Knee arthroscopy: In Australia most knee arthroscopies are performed in patients aged 50 or older, largely for degenerative conditions, and there is a seven-fold variation in the rate of surgery between regions across the country. Studies show surgery is no more effective than placebo or non-operative treatment. Rates of knee arthroscopy in NSW have fallen in recent years.
Epidural steroid injections: The “go-to” procedure when patients complain of back or leg pain. Studies show no better relief than those given a placebo saline injection.
Caesarean section: Some clear reasons to perform it and some grey areas. The rate in Australia is about 1 in 3; 10 years ago it was 1 in 5. In 2010, the World Health Organisation estimated more than 6 million unnecessary C-sections were performed annually, worldwide.
Spinal cord stimulators: Devices implanted in the spine to relieve chronic pain. Given the high cost it is reasonable to demand a placebo-controlled trial of their effectiveness but so far none have been done.
Speaking from America, Professor Harris said doctors often have a knee-jerk reaction to accusations of over-treatment ,sometimes saying that the procedure works very well in their hands or that they are being accused of misconduct, instead of taking a more questioning approach to their practice.
“The problem is that doctors often (unknowingly) rely on biased evidence: what others have taught them, what is common practice, what appears to work, and on studies that fit with their beliefs,” he said.
“The fear of having someone harmed from a missed opportunity is a strong and emotive driver of over-treatment. So is the belief that non-operative treatment equates with neglect, or no treatment, and so is being sued.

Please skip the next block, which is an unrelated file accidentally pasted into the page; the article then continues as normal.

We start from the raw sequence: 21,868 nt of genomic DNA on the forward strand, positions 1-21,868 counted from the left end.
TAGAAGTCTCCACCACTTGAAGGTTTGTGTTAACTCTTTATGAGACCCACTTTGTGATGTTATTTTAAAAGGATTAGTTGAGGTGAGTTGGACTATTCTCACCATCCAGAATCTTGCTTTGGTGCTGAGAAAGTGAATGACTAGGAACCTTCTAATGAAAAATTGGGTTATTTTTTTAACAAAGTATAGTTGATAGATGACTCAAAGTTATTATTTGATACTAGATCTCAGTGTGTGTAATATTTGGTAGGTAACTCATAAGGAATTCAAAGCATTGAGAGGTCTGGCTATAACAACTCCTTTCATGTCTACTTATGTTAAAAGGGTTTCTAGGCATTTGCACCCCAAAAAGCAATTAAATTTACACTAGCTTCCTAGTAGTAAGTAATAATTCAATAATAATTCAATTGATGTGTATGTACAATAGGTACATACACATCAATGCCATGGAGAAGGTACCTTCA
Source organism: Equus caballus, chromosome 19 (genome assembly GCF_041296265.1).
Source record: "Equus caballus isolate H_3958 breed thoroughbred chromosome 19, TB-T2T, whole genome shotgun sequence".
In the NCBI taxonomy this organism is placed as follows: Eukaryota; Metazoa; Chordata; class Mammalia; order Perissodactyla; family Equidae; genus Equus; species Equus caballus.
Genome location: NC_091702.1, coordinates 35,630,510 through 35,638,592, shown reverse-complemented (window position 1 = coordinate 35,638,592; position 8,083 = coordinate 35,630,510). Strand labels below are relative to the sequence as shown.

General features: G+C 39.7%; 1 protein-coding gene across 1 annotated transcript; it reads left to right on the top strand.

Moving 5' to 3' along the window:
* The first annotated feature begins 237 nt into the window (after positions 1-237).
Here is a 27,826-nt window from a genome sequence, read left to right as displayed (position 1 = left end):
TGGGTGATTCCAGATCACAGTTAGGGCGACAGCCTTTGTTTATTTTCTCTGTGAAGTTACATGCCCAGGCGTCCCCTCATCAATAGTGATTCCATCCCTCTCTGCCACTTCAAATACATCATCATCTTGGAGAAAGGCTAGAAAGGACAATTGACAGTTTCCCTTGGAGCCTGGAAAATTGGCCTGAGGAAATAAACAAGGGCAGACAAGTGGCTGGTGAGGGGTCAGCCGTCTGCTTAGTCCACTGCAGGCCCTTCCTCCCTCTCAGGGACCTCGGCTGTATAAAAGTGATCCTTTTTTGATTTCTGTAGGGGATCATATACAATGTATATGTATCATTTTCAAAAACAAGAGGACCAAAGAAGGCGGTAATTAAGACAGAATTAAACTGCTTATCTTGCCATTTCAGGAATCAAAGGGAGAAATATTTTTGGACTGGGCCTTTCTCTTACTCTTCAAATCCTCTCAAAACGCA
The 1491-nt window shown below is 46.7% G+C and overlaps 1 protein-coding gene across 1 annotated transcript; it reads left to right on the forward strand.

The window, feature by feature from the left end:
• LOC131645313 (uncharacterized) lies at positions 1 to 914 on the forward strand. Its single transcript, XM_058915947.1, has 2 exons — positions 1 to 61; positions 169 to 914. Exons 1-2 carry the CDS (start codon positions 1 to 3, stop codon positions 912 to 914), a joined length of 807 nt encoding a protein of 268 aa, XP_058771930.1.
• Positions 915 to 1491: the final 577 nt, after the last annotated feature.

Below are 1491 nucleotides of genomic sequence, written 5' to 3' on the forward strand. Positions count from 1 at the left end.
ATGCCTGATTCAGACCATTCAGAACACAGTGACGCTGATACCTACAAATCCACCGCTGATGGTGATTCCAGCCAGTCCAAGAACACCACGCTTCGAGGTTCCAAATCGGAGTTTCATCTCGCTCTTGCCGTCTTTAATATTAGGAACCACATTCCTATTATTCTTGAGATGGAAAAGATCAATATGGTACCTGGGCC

“But the decision to operate should be based on the best science, not on the worst-case scenario. If the best evidence tells us that a procedure is not effective, or that the benefits are outweighed by the risks for some patients, then it should not be done.”
Even if we accept that there is a placebo effect from surgery, he argues in the book that it is unscientific and means that doctors are either deceiving their patients or are deceiving themselves.
He also objects on cost grounds, saying there is a tendency not to look behind the superficial, visible costs of treatment. “It is common in my country to say that surgical treatment in public hospitals is ‘free’. We are all paying for it, if not directly, then through insurance premiums and state and federal taxes.”
Dr Parnis said: “If any patient has any question about the specifics raised by Professor Harris they should take that to their treating doctors and get individual advice. To do otherwise would be premature and risky.”
Dr Quinn from the Royal Australasian College of Surgeons said that it was accepted that all operations may be harmful and have known complications.
“It’s not one-size-fits-all and surgeons always aim to balance the risks and the benefits – and if the risks are greater than the benefits, then not to go there,” Dr Quinn said.
“No operations are performed for a pure placebo effect but sometimes there may be a placebo effect – but that’s hard to measure. There are some operations that technically haven’t done very much but the patient feels a whole lot better and that’s a good thing, I guess.
“We are concentrating at the college on sustainable surgical practice and trying to avoid what we call futile surgery as the costs of healthcare go up and up. There’s a perception that whatever one does to one’s body, medicine can replace it, fix it or repair it, and that’s not always the case.”
Surgery, The Ultimate Placebo is published by NewSouth Books